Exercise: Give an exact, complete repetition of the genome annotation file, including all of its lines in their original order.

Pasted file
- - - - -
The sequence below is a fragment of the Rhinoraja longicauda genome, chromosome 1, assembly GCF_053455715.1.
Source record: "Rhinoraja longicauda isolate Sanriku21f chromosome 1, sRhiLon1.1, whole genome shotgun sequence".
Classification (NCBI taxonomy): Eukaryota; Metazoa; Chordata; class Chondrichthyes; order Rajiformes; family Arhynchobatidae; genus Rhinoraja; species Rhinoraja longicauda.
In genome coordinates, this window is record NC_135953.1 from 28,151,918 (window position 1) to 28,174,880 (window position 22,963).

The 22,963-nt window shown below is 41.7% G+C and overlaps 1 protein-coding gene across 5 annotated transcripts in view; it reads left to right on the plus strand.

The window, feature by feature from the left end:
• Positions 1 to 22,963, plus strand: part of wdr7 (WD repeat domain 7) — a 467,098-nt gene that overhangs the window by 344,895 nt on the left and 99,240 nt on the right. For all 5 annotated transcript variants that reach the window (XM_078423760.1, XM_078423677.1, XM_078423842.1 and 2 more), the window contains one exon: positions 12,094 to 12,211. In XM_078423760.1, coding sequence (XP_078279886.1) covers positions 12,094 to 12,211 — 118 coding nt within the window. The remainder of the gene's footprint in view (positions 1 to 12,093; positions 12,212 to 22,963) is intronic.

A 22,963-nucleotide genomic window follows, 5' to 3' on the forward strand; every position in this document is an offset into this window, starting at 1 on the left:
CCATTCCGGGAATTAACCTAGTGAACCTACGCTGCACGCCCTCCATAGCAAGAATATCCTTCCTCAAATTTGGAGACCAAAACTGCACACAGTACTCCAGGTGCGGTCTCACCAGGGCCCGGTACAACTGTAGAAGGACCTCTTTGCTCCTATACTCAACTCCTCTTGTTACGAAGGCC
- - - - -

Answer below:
The sequence below is a fragment of the Rhinoraja longicauda genome, chromosome 1, assembly GCF_053455715.1.
Source record: "Rhinoraja longicauda isolate Sanriku21f chromosome 1, sRhiLon1.1, whole genome shotgun sequence".
Classification (NCBI taxonomy): Eukaryota; Metazoa; Chordata; class Chondrichthyes; order Rajiformes; family Arhynchobatidae; genus Rhinoraja; species Rhinoraja longicauda.
In genome coordinates, this window is record NC_135953.1 from 28,151,918 (window position 1) to 28,174,880 (window position 22,963).

The 22,963-nt window shown below is 41.7% G+C and overlaps 1 protein-coding gene across 5 annotated transcripts in view; it reads left to right on the plus strand.

The window, feature by feature from the left end:
• Positions 1 to 22,963, plus strand: part of wdr7 (WD repeat domain 7) — a 467,098-nt gene that overhangs the window by 344,895 nt on the left and 99,240 nt on the right. For all 5 annotated transcript variants that reach the window (XM_078423760.1, XM_078423677.1, XM_078423842.1 and 2 more), the window contains one exon: positions 12,094 to 12,211. In XM_078423760.1, coding sequence (XP_078279886.1) covers positions 12,094 to 12,211 — 118 coding nt within the window. The remainder of the gene's footprint in view (positions 1 to 12,093; positions 12,212 to 22,963) is intronic.

A 22,963-nucleotide genomic window follows, 5' to 3' on the forward strand; every position in this document is an offset into this window, starting at 1 on the left:
CCATTCCGGGAATTAACCTAGTGAACCTACGCTGCACGCCCTCCATAGCAAGAATATCCTTCCTCAAATTTGGAGACCAAAACTGCACACAGTACTCCAGGTGCGGTCTCACCAGGGCCCGGTACAACTGTAGAAGGACCTCTTTGCTCCTATACTCAACTCCTCTTGTTACGAAGGCC